In most developed countries people are resorting to meditation to slow down and it’s benefiting thousands of people around the world.  What about us? We are born in the land of meditation and spirituality but it seems that we haven’t been able to take full advantage of this precious gift.

If we are serious about life, then instead of rushing and running meaninglessly it’s high time to start meditating. Here are some tips for beginners to start meditation and enjoy its benefits. First thing in the morning, as you wake up, stretch out, look into the mirror give yourself a big smile, take a walk, look up to the sky, the valleys, and the sun rise,  acknowledge and appreciate their natural beauty.

Come home, sit down quietly and meditate for a while in the shrine room, start with five to ten minutes each day and slowly try and increase it until you can sit for an hour. It allows you to look into yourself, your ego and understand the complexities of the mind and body and slowly helps to heal many of our physical and psychosomatic diseases and develop positive thinking.

Meditation is very simple; all it takes is commitment to begin and once you start and see the results you can’t do without it. This is how you can begin meditating,

  • Sit in a comfortable posture, preferably crossed leg
  • Keep your back straight
  • Gently close your eyes
  • Relax your body muscles from the tip of the head to the toes
  • Once relaxed focus your mind on the in breath and out breath, known as Anapanasati, in Pali, the language of the Buddha, meaning breathing in and breathing out
  • As you breathe in and breathe out you can feel the soft touch of the air either on the upper lip or the nostrils, keep your mind focused on this small area between the upper lip and the nostrils
  • Soon you will discover how restless the mind is, it keeps wondering in past or future; your duty is to gently bring it back to the awareness of the breath flowing in and out.

Ladakh is the most congenial place for meditation; we are blessed to be born in this spiritual land. If we practice regularly, it’s an amazing exercise to calm down our mind and helps develop right understanding in life. This practice is adopted by many institutions, like schools, corporate and psychologist around the world also known as mindfulness meditation and discovered enormous results.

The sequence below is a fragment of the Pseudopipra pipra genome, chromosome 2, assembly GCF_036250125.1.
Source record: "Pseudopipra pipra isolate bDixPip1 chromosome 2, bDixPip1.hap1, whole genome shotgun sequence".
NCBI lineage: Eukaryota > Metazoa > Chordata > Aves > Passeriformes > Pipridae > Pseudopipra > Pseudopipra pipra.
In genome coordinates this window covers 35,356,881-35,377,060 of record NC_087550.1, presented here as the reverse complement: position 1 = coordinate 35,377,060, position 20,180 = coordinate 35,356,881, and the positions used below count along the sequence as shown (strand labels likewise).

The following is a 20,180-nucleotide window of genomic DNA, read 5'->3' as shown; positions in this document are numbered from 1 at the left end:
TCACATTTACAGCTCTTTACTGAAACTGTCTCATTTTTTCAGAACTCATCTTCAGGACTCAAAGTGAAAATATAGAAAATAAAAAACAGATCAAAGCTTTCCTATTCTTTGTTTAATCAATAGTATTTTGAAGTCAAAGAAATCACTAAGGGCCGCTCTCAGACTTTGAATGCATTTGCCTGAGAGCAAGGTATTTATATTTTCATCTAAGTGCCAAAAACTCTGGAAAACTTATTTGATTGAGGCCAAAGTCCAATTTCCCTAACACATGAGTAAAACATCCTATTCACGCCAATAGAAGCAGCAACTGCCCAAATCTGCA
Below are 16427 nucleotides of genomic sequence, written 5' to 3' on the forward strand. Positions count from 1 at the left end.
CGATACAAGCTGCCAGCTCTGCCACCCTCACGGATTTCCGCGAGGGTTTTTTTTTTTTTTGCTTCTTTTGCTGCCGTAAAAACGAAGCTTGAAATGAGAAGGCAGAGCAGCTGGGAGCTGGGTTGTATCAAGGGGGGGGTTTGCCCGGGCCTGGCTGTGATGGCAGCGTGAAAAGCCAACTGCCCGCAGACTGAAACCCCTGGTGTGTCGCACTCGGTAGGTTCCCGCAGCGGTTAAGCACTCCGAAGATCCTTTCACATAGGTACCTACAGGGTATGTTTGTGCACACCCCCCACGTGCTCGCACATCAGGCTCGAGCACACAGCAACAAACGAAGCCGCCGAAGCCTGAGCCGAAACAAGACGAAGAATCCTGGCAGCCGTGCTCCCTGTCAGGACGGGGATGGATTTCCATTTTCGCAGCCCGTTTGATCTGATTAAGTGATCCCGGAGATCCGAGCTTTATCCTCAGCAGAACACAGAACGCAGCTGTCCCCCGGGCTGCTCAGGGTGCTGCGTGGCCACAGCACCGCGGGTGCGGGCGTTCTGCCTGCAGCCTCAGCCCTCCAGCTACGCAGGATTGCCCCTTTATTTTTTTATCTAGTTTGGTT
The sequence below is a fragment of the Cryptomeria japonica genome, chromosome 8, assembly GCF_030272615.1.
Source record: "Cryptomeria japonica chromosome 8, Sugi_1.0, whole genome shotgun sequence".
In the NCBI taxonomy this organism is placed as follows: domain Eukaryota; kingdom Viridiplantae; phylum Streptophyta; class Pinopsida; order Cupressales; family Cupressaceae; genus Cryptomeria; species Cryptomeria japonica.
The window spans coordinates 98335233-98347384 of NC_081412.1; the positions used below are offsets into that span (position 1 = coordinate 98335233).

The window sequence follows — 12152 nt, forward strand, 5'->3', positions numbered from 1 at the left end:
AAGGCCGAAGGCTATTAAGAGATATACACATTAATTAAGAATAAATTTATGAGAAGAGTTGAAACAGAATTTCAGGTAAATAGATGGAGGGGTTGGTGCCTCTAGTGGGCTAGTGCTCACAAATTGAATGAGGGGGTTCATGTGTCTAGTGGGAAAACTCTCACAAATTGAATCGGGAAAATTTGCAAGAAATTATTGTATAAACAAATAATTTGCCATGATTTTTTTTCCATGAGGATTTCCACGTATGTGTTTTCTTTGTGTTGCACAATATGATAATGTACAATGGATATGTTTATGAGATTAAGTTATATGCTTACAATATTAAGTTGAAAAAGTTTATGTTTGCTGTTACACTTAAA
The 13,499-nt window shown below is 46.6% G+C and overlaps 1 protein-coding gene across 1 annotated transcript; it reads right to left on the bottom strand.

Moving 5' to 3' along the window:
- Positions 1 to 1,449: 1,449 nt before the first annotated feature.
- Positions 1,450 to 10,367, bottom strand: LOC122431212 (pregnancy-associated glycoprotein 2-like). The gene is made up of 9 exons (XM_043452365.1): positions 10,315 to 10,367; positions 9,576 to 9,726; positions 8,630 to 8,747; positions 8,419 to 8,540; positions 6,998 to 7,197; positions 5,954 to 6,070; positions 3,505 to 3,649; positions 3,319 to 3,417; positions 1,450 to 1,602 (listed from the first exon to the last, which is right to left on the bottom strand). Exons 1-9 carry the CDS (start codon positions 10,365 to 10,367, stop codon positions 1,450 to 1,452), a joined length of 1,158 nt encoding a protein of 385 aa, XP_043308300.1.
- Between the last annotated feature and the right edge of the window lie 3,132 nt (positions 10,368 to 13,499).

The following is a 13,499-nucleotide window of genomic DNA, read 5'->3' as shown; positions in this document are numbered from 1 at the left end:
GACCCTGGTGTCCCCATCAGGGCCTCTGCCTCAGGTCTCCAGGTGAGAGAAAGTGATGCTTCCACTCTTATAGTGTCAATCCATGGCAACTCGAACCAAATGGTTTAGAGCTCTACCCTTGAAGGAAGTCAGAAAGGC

The time has for us to run to the lonely tree, embrace its cool shade, take a deep breath and slow down before stress and tension take an upper hand in our life.

 

 


Social freedom vis-à-vis social responsibility

Published 2nd half of June 2015 

Social freedom from my perspective can be defined as the individual freedom to want what one desires and the freedom to live without fear, and also the freedom to agree to disagree. Many in the world are denied freedom and their lives are repressed by religious and political fundamentalist and thus there is constant conflict both within and outside. It is also the freedom to choose our lifestyle based on our aptitude and interest without having to be dictated by others.

Social responsibility on the other hand is the actions of an individual that must benefit the whole society. Whatever we do for our living, there must be a balance between economic growth and the welfare of society and the environment. If this equilibrium is maintained, then social responsibility is accomplished.

Social freedom if accompanied with social responsibility can help create an ideal place where we can still live in a healthy environment, breathing fresh air, drinking fresh water, eating organic food, and thus maintaining good health and wellbeing.